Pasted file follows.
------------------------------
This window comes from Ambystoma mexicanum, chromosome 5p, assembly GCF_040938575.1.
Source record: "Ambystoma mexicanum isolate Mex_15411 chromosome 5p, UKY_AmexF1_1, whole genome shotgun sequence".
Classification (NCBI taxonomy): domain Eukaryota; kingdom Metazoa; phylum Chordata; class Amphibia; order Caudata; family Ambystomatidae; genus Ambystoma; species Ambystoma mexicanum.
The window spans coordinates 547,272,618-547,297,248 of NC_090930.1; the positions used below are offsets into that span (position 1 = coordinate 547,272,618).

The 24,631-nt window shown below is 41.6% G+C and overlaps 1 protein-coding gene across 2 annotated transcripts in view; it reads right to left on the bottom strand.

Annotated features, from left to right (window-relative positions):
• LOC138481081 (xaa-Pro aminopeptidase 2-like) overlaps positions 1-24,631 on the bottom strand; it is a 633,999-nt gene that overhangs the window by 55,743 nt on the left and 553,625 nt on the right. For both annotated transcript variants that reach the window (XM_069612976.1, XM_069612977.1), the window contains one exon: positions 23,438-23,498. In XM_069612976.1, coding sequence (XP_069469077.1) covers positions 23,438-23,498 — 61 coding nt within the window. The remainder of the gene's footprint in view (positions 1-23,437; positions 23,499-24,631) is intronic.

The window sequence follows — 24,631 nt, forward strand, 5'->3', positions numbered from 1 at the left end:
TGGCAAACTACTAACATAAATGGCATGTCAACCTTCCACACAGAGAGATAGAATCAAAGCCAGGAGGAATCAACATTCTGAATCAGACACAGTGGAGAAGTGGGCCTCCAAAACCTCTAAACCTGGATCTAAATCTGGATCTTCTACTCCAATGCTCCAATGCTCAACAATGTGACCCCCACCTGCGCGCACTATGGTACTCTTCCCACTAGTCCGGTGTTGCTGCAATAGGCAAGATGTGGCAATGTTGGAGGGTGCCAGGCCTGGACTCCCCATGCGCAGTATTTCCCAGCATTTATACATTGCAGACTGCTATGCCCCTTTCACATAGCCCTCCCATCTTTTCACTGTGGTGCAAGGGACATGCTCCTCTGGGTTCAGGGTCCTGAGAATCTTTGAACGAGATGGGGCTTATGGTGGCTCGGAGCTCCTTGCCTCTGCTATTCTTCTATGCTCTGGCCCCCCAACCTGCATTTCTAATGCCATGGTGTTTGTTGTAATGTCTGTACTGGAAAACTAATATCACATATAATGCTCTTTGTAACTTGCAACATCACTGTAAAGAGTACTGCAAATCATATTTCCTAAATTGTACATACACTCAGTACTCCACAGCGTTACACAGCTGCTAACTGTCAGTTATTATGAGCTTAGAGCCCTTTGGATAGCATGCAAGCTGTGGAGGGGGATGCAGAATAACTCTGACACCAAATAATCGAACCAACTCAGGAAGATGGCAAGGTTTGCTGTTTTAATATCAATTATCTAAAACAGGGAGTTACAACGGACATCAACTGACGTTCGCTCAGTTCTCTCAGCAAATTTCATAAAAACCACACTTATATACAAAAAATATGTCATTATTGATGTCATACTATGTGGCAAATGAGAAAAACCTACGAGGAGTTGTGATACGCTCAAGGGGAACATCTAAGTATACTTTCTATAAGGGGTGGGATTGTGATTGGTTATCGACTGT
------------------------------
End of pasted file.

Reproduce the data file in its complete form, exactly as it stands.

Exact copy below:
This window comes from Ambystoma mexicanum, chromosome 5p, assembly GCF_040938575.1.
Source record: "Ambystoma mexicanum isolate Mex_15411 chromosome 5p, UKY_AmexF1_1, whole genome shotgun sequence".
Classification (NCBI taxonomy): domain Eukaryota; kingdom Metazoa; phylum Chordata; class Amphibia; order Caudata; family Ambystomatidae; genus Ambystoma; species Ambystoma mexicanum.
The window spans coordinates 547,272,618-547,297,248 of NC_090930.1; the positions used below are offsets into that span (position 1 = coordinate 547,272,618).

The 24,631-nt window shown below is 41.6% G+C and overlaps 1 protein-coding gene across 2 annotated transcripts in view; it reads right to left on the bottom strand.

Annotated features, from left to right (window-relative positions):
• LOC138481081 (xaa-Pro aminopeptidase 2-like) overlaps positions 1-24,631 on the bottom strand; it is a 633,999-nt gene that overhangs the window by 55,743 nt on the left and 553,625 nt on the right. For both annotated transcript variants that reach the window (XM_069612976.1, XM_069612977.1), the window contains one exon: positions 23,438-23,498. In XM_069612976.1, coding sequence (XP_069469077.1) covers positions 23,438-23,498 — 61 coding nt within the window. The remainder of the gene's footprint in view (positions 1-23,437; positions 23,499-24,631) is intronic.

The window sequence follows — 24,631 nt, forward strand, 5'->3', positions numbered from 1 at the left end:
TGGCAAACTACTAACATAAATGGCATGTCAACCTTCCACACAGAGAGATAGAATCAAAGCCAGGAGGAATCAACATTCTGAATCAGACACAGTGGAGAAGTGGGCCTCCAAAACCTCTAAACCTGGATCTAAATCTGGATCTTCTACTCCAATGCTCCAATGCTCAACAATGTGACCCCCACCTGCGCGCACTATGGTACTCTTCCCACTAGTCCGGTGTTGCTGCAATAGGCAAGATGTGGCAATGTTGGAGGGTGCCAGGCCTGGACTCCCCATGCGCAGTATTTCCCAGCATTTATACATTGCAGACTGCTATGCCCCTTTCACATAGCCCTCCCATCTTTTCACTGTGGTGCAAGGGACATGCTCCTCTGGGTTCAGGGTCCTGAGAATCTTTGAACGAGATGGGGCTTATGGTGGCTCGGAGCTCCTTGCCTCTGCTATTCTTCTATGCTCTGGCCCCCCAACCTGCATTTCTAATGCCATGGTGTTTGTTGTAATGTCTGTACTGGAAAACTAATATCACATATAATGCTCTTTGTAACTTGCAACATCACTGTAAAGAGTACTGCAAATCATATTTCCTAAATTGTACATACACTCAGTACTCCACAGCGTTACACAGCTGCTAACTGTCAGTTATTATGAGCTTAGAGCCCTTTGGATAGCATGCAAGCTGTGGAGGGGGATGCAGAATAACTCTGACACCAAATAATCGAACCAACTCAGGAAGATGGCAAGGTTTGCTGTTTTAATATCAATTATCTAAAACAGGGAGTTACAACGGACATCAACTGACGTTCGCTCAGTTCTCTCAGCAAATTTCATAAAAACCACACTTATATACAAAAAATATGTCATTATTGATGTCATACTATGTGGCAAATGAGAAAAACCTACGAGGAGTTGTGATACGCTCAAGGGGAACATCTAAGTATACTTTCTATAAGGGGTGGGATTGTGATTGGTTATCGACTGT